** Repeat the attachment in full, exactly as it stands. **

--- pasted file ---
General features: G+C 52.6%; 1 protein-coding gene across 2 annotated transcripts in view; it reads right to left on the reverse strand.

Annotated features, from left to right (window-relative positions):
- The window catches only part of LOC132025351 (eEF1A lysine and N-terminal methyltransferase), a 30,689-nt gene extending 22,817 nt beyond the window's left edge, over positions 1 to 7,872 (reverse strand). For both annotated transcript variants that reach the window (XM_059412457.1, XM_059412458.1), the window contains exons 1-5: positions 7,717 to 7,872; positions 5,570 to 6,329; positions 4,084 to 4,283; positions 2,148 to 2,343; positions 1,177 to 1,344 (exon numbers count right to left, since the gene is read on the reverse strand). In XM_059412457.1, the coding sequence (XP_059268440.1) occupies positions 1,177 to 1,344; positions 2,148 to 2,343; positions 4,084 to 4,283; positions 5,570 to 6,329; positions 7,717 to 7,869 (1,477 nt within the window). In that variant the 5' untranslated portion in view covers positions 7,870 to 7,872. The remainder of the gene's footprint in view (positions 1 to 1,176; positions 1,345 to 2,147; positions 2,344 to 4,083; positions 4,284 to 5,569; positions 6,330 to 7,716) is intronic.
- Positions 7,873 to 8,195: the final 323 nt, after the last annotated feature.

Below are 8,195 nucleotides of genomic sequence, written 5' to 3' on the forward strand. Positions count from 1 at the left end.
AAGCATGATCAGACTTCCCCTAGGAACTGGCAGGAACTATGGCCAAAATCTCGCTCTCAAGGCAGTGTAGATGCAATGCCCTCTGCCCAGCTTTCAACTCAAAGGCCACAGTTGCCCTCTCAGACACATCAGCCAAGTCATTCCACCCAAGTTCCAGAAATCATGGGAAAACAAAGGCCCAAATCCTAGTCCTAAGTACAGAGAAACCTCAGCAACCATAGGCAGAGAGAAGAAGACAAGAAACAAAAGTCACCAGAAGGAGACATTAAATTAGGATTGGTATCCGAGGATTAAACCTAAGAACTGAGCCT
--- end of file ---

General features: G+C 52.6%; 1 protein-coding gene across 2 annotated transcripts in view; it reads right to left on the reverse strand.

Annotated features, from left to right (window-relative positions):
- The window catches only part of LOC132025351 (eEF1A lysine and N-terminal methyltransferase), a 30,689-nt gene extending 22,817 nt beyond the window's left edge, over positions 1 to 7,872 (reverse strand). For both annotated transcript variants that reach the window (XM_059412457.1, XM_059412458.1), the window contains exons 1-5: positions 7,717 to 7,872; positions 5,570 to 6,329; positions 4,084 to 4,283; positions 2,148 to 2,343; positions 1,177 to 1,344 (exon numbers count right to left, since the gene is read on the reverse strand). In XM_059412457.1, the coding sequence (XP_059268440.1) occupies positions 1,177 to 1,344; positions 2,148 to 2,343; positions 4,084 to 4,283; positions 5,570 to 6,329; positions 7,717 to 7,869 (1,477 nt within the window). In that variant the 5' untranslated portion in view covers positions 7,870 to 7,872. The remainder of the gene's footprint in view (positions 1 to 1,176; positions 1,345 to 2,147; positions 2,344 to 4,083; positions 4,284 to 5,569; positions 6,330 to 7,716) is intronic.
- Positions 7,873 to 8,195: the final 323 nt, after the last annotated feature.

Below are 8,195 nucleotides of genomic sequence, written 5' to 3' on the forward strand. Positions count from 1 at the left end.
AAGCATGATCAGACTTCCCCTAGGAACTGGCAGGAACTATGGCCAAAATCTCGCTCTCAAGGCAGTGTAGATGCAATGCCCTCTGCCCAGCTTTCAACTCAAAGGCCACAGTTGCCCTCTCAGACACATCAGCCAAGTCATTCCACCCAAGTTCCAGAAATCATGGGAAAACAAAGGCCCAAATCCTAGTCCTAAGTACAGAGAAACCTCAGCAACCATAGGCAGAGAGAAGAAGACAAGAAACAAAAGTCACCAGAAGGAGACATTAAATTAGGATTGGTATCCGAGGATTAAACCTAAGAACTGAGCCT